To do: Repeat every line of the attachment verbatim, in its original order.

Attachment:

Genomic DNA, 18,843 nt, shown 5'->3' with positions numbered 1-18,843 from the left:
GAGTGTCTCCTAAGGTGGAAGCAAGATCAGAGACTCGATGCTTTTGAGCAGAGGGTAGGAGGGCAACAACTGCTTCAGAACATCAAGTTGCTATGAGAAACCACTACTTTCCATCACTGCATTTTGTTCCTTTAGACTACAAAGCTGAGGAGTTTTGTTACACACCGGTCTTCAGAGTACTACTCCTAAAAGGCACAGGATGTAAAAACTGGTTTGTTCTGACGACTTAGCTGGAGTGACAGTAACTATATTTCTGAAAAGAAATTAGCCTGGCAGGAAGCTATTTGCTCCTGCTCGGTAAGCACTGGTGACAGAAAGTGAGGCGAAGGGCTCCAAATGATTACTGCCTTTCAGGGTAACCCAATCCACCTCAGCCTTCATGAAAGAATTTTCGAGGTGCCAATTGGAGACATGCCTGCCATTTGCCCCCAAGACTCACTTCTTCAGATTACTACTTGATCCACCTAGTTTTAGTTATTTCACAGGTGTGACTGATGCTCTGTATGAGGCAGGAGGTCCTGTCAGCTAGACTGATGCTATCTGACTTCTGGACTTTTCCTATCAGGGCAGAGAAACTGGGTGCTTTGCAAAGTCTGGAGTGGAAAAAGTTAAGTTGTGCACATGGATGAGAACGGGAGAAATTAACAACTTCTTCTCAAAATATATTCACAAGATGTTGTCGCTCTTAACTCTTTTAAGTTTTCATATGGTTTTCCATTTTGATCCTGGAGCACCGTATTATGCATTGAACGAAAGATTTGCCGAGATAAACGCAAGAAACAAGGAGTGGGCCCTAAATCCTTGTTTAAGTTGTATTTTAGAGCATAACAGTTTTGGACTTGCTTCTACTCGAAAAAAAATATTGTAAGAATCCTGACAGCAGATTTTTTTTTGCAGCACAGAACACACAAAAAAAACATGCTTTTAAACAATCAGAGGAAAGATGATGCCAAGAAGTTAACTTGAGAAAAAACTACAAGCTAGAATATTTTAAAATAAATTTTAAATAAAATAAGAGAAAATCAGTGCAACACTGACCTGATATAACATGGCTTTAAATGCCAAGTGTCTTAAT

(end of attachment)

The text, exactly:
Genomic DNA, 18,843 nt, shown 5'->3' with positions numbered 1-18,843 from the left:
GAGTGTCTCCTAAGGTGGAAGCAAGATCAGAGACTCGATGCTTTTGAGCAGAGGGTAGGAGGGCAACAACTGCTTCAGAACATCAAGTTGCTATGAGAAACCACTACTTTCCATCACTGCATTTTGTTCCTTTAGACTACAAAGCTGAGGAGTTTTGTTACACACCGGTCTTCAGAGTACTACTCCTAAAAGGCACAGGATGTAAAAACTGGTTTGTTCTGACGACTTAGCTGGAGTGACAGTAACTATATTTCTGAAAAGAAATTAGCCTGGCAGGAAGCTATTTGCTCCTGCTCGGTAAGCACTGGTGACAGAAAGTGAGGCGAAGGGCTCCAAATGATTACTGCCTTTCAGGGTAACCCAATCCACCTCAGCCTTCATGAAAGAATTTTCGAGGTGCCAATTGGAGACATGCCTGCCATTTGCCCCCAAGACTCACTTCTTCAGATTACTACTTGATCCACCTAGTTTTAGTTATTTCACAGGTGTGACTGATGCTCTGTATGAGGCAGGAGGTCCTGTCAGCTAGACTGATGCTATCTGACTTCTGGACTTTTCCTATCAGGGCAGAGAAACTGGGTGCTTTGCAAAGTCTGGAGTGGAAAAAGTTAAGTTGTGCACATGGATGAGAACGGGAGAAATTAACAACTTCTTCTCAAAATATATTCACAAGATGTTGTCGCTCTTAACTCTTTTAAGTTTTCATATGGTTTTCCATTTTGATCCTGGAGCACCGTATTATGCATTGAACGAAAGATTTGCCGAGATAAACGCAAGAAACAAGGAGTGGGCCCTAAATCCTTGTTTAAGTTGTATTTTAGAGCATAACAGTTTTGGACTTGCTTCTACTCGAAAAAAAATATTGTAAGAATCCTGACAGCAGATTTTTTTTTGCAGCACAGAACACACAAAAAAAACATGCTTTTAAACAATCAGAGGAAAGATGATGCCAAGAAGTTAACTTGAGAAAAAACTACAAGCTAGAATATTTTAAAATAAATTTTAAATAAAATAAGAGAAAATCAGTGCAACACTGACCTGATATAACATGGCTTTAAATGCCAAGTGTCTTAAT